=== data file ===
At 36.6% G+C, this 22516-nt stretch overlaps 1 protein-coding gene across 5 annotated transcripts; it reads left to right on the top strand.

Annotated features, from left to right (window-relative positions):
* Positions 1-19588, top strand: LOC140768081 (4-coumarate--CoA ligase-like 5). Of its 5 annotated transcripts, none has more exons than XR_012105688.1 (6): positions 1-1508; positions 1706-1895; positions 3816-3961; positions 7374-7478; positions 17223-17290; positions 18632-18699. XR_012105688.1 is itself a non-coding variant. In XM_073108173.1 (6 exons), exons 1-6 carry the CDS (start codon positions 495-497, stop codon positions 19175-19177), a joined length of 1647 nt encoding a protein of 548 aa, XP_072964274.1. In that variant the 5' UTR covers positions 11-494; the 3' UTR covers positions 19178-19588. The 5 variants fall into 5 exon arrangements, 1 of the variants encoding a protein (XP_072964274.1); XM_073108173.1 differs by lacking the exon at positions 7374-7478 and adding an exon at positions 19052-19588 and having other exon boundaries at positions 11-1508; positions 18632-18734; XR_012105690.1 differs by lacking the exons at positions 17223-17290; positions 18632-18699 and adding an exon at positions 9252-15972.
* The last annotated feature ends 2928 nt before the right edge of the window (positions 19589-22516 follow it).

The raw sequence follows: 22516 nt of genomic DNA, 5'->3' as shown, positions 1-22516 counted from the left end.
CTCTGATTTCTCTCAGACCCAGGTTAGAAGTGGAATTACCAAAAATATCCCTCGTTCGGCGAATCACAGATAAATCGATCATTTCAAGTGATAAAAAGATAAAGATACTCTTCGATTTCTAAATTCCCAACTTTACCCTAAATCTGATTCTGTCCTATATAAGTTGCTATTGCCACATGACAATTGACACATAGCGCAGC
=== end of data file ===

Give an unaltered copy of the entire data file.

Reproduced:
At 36.6% G+C, this 22516-nt stretch overlaps 1 protein-coding gene across 5 annotated transcripts; it reads left to right on the top strand.

Annotated features, from left to right (window-relative positions):
* Positions 1-19588, top strand: LOC140768081 (4-coumarate--CoA ligase-like 5). Of its 5 annotated transcripts, none has more exons than XR_012105688.1 (6): positions 1-1508; positions 1706-1895; positions 3816-3961; positions 7374-7478; positions 17223-17290; positions 18632-18699. XR_012105688.1 is itself a non-coding variant. In XM_073108173.1 (6 exons), exons 1-6 carry the CDS (start codon positions 495-497, stop codon positions 19175-19177), a joined length of 1647 nt encoding a protein of 548 aa, XP_072964274.1. In that variant the 5' UTR covers positions 11-494; the 3' UTR covers positions 19178-19588. The 5 variants fall into 5 exon arrangements, 1 of the variants encoding a protein (XP_072964274.1); XM_073108173.1 differs by lacking the exon at positions 7374-7478 and adding an exon at positions 19052-19588 and having other exon boundaries at positions 11-1508; positions 18632-18734; XR_012105690.1 differs by lacking the exons at positions 17223-17290; positions 18632-18699 and adding an exon at positions 9252-15972.
* The last annotated feature ends 2928 nt before the right edge of the window (positions 19589-22516 follow it).

The raw sequence follows: 22516 nt of genomic DNA, 5'->3' as shown, positions 1-22516 counted from the left end.
CTCTGATTTCTCTCAGACCCAGGTTAGAAGTGGAATTACCAAAAATATCCCTCGTTCGGCGAATCACAGATAAATCGATCATTTCAAGTGATAAAAAGATAAAGATACTCTTCGATTTCTAAATTCCCAACTTTACCCTAAATCTGATTCTGTCCTATATAAGTTGCTATTGCCACATGACAATTGACACATAGCGCAGC